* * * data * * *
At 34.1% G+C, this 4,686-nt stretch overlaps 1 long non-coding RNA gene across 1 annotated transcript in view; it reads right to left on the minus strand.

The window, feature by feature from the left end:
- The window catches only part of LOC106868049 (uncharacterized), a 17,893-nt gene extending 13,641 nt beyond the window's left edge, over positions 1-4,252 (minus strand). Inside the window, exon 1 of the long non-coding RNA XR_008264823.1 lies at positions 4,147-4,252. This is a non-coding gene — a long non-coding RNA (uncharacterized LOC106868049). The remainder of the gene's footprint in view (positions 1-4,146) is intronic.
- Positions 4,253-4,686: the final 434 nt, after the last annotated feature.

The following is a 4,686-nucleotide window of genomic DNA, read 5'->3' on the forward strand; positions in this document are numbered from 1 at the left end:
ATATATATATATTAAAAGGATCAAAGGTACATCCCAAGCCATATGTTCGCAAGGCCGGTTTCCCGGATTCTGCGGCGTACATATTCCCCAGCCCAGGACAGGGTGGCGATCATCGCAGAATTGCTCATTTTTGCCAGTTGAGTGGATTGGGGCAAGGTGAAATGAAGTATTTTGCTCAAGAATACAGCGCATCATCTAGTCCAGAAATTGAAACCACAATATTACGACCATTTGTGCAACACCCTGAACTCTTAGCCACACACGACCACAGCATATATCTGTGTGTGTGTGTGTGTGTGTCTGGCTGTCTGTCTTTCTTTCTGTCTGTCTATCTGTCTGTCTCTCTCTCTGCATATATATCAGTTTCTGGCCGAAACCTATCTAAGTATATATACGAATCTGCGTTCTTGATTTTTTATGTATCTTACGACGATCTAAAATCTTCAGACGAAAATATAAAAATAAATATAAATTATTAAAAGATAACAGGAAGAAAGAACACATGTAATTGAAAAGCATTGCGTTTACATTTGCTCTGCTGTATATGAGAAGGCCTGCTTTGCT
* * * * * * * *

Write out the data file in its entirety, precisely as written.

At 34.1% G+C, this 4,686-nt stretch overlaps 1 long non-coding RNA gene across 1 annotated transcript in view; it reads right to left on the minus strand.

The window, feature by feature from the left end:
- The window catches only part of LOC106868049 (uncharacterized), a 17,893-nt gene extending 13,641 nt beyond the window's left edge, over positions 1-4,252 (minus strand). Inside the window, exon 1 of the long non-coding RNA XR_008264823.1 lies at positions 4,147-4,252. This is a non-coding gene — a long non-coding RNA (uncharacterized LOC106868049). The remainder of the gene's footprint in view (positions 1-4,146) is intronic.
- Positions 4,253-4,686: the final 434 nt, after the last annotated feature.

The following is a 4,686-nucleotide window of genomic DNA, read 5'->3' on the forward strand; positions in this document are numbered from 1 at the left end:
ATATATATATATTAAAAGGATCAAAGGTACATCCCAAGCCATATGTTCGCAAGGCCGGTTTCCCGGATTCTGCGGCGTACATATTCCCCAGCCCAGGACAGGGTGGCGATCATCGCAGAATTGCTCATTTTTGCCAGTTGAGTGGATTGGGGCAAGGTGAAATGAAGTATTTTGCTCAAGAATACAGCGCATCATCTAGTCCAGAAATTGAAACCACAATATTACGACCATTTGTGCAACACCCTGAACTCTTAGCCACACACGACCACAGCATATATCTGTGTGTGTGTGTGTGTGTGTCTGGCTGTCTGTCTTTCTTTCTGTCTGTCTATCTGTCTGTCTCTCTCTCTGCATATATATCAGTTTCTGGCCGAAACCTATCTAAGTATATATACGAATCTGCGTTCTTGATTTTTTATGTATCTTACGACGATCTAAAATCTTCAGACGAAAATATAAAAATAAATATAAATTATTAAAAGATAACAGGAAGAAAGAACACATGTAATTGAAAAGCATTGCGTTTACATTTGCTCTGCTGTATATGAGAAGGCCTGCTTTGCT